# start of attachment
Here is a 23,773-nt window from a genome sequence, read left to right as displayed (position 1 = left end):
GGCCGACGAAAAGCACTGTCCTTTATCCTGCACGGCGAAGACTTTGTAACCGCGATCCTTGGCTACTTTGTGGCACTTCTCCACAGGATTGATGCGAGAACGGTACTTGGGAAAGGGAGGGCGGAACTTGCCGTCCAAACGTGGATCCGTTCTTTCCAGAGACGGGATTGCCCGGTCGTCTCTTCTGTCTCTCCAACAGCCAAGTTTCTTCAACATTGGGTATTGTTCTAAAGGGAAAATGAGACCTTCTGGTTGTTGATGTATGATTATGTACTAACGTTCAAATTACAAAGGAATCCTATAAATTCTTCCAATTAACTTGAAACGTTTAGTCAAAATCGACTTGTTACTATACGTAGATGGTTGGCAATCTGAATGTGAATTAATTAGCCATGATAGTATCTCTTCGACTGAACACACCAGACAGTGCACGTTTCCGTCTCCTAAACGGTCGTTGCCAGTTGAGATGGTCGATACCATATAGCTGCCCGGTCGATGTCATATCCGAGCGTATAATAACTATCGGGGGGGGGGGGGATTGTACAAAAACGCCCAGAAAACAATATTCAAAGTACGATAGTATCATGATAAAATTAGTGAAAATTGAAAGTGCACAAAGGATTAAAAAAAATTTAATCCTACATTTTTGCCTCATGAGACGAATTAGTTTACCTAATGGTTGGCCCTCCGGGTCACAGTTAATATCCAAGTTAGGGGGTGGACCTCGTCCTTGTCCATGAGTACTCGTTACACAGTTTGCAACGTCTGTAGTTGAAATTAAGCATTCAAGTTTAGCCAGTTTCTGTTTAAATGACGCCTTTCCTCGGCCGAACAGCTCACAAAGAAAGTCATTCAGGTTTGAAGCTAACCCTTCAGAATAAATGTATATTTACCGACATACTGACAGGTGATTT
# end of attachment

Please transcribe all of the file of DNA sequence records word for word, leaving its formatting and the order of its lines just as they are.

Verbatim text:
Here is a 23,773-nt window from a genome sequence, read left to right as displayed (position 1 = left end):
GGCCGACGAAAAGCACTGTCCTTTATCCTGCACGGCGAAGACTTTGTAACCGCGATCCTTGGCTACTTTGTGGCACTTCTCCACAGGATTGATGCGAGAACGGTACTTGGGAAAGGGAGGGCGGAACTTGCCGTCCAAACGTGGATCCGTTCTTTCCAGAGACGGGATTGCCCGGTCGTCTCTTCTGTCTCTCCAACAGCCAAGTTTCTTCAACATTGGGTATTGTTCTAAAGGGAAAATGAGACCTTCTGGTTGTTGATGTATGATTATGTACTAACGTTCAAATTACAAAGGAATCCTATAAATTCTTCCAATTAACTTGAAACGTTTAGTCAAAATCGACTTGTTACTATACGTAGATGGTTGGCAATCTGAATGTGAATTAATTAGCCATGATAGTATCTCTTCGACTGAACACACCAGACAGTGCACGTTTCCGTCTCCTAAACGGTCGTTGCCAGTTGAGATGGTCGATACCATATAGCTGCCCGGTCGATGTCATATCCGAGCGTATAATAACTATCGGGGGGGGGGGGGATTGTACAAAAACGCCCAGAAAACAATATTCAAAGTACGATAGTATCATGATAAAATTAGTGAAAATTGAAAGTGCACAAAGGATTAAAAAAAATTTAATCCTACATTTTTGCCTCATGAGACGAATTAGTTTACCTAATGGTTGGCCCTCCGGGTCACAGTTAATATCCAAGTTAGGGGGTGGACCTCGTCCTTGTCCATGAGTACTCGTTACACAGTTTGCAACGTCTGTAGTTGAAATTAAGCATTCAAGTTTAGCCAGTTTCTGTTTAAATGACGCCTTTCCTCGGCCGAACAGCTCACAAAGAAAGTCATTCAGGTTTGAAGCTAACCCTTCAGAATAAATGTATATTTACCGACATACTGACAGGTGATTT